Following the conclusion of a successful project to test the durability and reliability of new and existing highway line paints, the ministry will be taking action to improve line visibility throughout the province using a more durable and longer-lasting formula, announced Minister of Transportation and Infrastructure Todd Stone.
“Our ministry’s first priority is to ensure that our highways and roads are as safe as possible,” said Stone. “Ministry staff have been working diligently to find a durable paint that can stand up to B.C.’s tough winters. I’m pleased to say we’ve sourced a new, more durable and longer-lasting formula that has tested well in B.C.’s climate and fully meets federal environmental guidelines. Crews are getting ready for the next paint season and will be applying the new paint to key highway locations across the province.”
To improve durability, the ministry will be using a new high build paint formulation that allows for a thicker application of line paint. This paint has tested well on highways that undergo daily and rigorous highway maintenance activities. In addition, crews will start using a new premium glass bead to improve the retro reflectivity of the lines. The new glass bead will be used in conjunction with the high build paint and will also be added to normal paint in areas where additional night reflectivity is needed.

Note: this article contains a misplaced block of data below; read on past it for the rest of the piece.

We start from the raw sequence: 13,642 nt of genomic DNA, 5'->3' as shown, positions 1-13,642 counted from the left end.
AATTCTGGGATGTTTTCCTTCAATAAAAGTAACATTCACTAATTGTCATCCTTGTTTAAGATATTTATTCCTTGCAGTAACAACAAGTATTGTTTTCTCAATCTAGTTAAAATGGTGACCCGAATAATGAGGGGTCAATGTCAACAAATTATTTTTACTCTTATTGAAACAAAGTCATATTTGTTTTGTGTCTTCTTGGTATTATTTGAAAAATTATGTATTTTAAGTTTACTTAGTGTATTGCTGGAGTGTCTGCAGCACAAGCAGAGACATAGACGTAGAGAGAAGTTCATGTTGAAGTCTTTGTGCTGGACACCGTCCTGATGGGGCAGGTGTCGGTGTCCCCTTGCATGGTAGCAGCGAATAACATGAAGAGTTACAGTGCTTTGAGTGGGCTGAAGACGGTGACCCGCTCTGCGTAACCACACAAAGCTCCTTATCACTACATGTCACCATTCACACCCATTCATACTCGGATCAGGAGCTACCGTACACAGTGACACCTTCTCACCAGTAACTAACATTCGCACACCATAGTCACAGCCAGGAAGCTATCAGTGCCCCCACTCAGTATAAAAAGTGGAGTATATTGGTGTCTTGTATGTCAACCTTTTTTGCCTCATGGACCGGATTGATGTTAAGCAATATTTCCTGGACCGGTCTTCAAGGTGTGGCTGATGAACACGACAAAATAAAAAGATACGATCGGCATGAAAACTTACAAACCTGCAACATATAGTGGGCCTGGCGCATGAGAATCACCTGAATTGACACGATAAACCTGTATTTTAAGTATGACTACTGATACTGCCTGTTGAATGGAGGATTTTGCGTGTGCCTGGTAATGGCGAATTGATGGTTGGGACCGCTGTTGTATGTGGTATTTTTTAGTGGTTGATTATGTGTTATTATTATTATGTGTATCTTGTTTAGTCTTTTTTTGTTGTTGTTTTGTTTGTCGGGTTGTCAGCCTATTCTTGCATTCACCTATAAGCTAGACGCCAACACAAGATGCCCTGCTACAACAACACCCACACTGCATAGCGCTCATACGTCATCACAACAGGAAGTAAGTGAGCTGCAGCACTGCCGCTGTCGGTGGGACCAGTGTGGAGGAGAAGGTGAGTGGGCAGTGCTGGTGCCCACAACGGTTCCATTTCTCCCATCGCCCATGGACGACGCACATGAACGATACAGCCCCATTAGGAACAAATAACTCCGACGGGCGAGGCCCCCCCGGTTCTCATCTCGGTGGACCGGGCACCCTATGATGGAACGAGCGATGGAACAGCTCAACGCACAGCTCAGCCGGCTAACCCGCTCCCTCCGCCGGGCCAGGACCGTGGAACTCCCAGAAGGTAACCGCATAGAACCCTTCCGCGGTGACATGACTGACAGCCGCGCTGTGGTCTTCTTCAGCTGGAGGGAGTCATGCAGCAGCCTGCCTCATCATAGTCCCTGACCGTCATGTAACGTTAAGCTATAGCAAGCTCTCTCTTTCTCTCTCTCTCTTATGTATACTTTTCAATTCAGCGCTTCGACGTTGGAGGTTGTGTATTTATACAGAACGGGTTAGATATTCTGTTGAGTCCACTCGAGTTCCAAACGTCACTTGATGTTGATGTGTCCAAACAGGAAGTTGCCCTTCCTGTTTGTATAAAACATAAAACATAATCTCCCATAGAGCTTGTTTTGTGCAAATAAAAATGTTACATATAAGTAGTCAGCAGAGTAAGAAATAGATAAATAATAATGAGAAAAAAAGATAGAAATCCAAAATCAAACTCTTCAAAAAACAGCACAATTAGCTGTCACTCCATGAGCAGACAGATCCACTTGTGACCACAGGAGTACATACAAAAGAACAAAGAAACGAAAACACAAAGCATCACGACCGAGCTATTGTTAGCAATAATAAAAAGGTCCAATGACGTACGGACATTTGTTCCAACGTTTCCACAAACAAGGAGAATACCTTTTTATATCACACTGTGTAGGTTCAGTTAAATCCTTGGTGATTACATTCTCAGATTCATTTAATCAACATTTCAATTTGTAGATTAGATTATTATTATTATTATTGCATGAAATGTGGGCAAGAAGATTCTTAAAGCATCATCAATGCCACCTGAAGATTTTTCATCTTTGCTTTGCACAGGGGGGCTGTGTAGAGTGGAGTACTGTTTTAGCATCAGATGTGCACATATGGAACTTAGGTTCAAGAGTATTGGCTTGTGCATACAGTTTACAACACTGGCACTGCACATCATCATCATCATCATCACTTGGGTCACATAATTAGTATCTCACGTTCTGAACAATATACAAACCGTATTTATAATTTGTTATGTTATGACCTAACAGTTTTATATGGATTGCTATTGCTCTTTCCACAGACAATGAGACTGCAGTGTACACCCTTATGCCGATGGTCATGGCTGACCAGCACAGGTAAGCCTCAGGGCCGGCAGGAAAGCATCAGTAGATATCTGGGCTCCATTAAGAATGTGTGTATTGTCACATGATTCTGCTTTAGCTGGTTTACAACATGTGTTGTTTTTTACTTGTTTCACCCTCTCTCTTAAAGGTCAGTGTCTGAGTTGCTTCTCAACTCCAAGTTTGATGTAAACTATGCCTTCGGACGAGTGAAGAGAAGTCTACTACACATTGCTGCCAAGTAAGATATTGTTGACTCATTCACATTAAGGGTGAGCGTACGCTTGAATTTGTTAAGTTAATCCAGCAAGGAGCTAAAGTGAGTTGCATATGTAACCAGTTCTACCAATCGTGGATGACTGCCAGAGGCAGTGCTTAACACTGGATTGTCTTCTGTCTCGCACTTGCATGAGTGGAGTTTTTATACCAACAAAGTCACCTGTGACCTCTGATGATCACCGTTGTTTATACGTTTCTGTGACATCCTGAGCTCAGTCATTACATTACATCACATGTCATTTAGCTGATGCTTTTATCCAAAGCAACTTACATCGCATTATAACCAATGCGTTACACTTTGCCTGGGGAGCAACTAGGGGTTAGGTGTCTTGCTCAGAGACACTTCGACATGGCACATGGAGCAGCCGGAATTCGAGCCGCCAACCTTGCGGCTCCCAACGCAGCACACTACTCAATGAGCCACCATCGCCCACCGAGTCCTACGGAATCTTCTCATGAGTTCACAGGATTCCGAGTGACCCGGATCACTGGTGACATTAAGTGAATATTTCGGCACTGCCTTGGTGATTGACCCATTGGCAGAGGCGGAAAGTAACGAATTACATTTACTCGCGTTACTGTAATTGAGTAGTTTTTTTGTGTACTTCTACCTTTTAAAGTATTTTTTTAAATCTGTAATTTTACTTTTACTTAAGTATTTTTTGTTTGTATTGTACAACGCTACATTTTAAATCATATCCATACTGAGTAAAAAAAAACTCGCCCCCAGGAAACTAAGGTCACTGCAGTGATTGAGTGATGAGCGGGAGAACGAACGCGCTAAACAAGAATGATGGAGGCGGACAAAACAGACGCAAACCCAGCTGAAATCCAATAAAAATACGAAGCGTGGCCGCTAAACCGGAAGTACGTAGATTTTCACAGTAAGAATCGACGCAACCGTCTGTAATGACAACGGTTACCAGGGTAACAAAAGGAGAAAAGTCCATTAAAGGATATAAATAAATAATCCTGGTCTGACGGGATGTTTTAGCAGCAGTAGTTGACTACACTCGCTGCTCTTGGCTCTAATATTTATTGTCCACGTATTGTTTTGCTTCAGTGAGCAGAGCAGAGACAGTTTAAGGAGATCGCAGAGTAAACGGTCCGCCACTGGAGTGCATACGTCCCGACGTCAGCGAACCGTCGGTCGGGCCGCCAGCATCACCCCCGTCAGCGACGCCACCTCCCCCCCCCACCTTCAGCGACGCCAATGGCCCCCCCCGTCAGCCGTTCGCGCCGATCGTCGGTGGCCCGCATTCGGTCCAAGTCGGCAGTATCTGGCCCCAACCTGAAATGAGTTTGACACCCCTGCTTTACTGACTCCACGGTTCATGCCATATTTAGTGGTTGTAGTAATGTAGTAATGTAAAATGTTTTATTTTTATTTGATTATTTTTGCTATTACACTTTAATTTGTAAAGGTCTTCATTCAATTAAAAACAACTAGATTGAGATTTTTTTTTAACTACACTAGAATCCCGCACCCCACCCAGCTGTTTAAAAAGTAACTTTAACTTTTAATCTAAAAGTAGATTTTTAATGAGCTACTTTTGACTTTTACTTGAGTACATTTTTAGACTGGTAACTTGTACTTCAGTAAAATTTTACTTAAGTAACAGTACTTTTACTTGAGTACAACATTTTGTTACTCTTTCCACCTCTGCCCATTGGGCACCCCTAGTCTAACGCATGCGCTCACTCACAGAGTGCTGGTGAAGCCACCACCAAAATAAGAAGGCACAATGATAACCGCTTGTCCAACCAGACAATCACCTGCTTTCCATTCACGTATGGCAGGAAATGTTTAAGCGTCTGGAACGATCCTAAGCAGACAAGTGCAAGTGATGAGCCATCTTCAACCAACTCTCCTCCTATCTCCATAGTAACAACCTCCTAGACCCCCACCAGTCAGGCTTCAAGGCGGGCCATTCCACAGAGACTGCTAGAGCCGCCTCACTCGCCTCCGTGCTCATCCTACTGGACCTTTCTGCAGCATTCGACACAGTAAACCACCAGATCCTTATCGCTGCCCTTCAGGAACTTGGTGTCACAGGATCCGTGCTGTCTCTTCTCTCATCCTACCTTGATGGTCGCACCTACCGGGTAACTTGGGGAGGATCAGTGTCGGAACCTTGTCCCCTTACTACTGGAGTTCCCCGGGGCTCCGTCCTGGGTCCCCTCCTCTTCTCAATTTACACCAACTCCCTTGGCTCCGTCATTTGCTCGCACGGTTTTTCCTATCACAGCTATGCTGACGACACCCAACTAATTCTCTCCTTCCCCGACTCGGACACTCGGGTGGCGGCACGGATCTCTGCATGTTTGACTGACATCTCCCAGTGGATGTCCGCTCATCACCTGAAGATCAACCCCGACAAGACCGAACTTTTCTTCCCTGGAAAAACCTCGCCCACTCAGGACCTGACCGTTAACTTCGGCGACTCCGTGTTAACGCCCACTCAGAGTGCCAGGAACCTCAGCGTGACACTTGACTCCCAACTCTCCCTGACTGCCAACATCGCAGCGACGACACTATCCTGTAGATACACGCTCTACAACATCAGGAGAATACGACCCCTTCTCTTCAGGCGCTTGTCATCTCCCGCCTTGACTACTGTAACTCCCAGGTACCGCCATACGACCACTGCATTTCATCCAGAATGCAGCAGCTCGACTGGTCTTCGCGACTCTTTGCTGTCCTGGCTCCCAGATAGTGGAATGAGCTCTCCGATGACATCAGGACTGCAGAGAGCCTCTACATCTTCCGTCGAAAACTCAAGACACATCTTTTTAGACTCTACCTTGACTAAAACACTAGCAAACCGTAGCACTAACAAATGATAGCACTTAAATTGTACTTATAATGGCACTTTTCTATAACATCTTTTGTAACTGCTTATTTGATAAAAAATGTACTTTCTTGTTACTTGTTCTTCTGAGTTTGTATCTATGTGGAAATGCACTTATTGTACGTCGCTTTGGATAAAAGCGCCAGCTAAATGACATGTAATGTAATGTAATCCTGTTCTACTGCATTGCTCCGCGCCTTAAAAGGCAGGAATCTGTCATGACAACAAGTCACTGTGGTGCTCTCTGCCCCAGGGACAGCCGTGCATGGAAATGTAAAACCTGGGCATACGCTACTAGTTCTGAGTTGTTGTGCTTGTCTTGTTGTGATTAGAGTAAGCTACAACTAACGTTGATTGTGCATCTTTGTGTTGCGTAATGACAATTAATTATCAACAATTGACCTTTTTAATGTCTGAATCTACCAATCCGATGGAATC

The ministry will spend an additional $1 million applying the new high build paint and premium glass bead to key locations on some of the province’s busiest highways including Highways 1, 3, 5, 16 and 97.
One of the first areas to benefit from the addition of new reflective glass bead with normal paint is Highway 14 on Vancouver Island. This highway will be painted in early April.
As part of the project, test strips were painted on three sections of highways representing different weather and traffic conditions. The locations were Highway 97 near Prince George, Highway 5 north of Halston Road near Kamloops, and Highway 7 near Maple Ridge. Four-inch-wide yellow and white stripes were painted across a lane of highway, with signs installed to let motorists know testing was underway. Following the completion of the test project, the Ministry piloted the high build paint on Highway 1, 3, and 5 over the winter.
Worn line paint is not a unique problem to the province of British Columbia. Federal regulations changed in 2010 and the use of oil-based paints on highways was discontinued due to standards for emission of Volatile Organic Compounds or VOCs. Newer formulations are more environmentally friendly but not as durable, with line markings fading quickly, especially in parts of the province that experience extreme winter conditions.
- Throughout the province, line painting contractors repaint over 30,000 kilometres of centre and lane lines every year, at a cost of over $13 million annually.
- Winter sand, snow plows, and tire chains are key factors contributing to line-paint durability.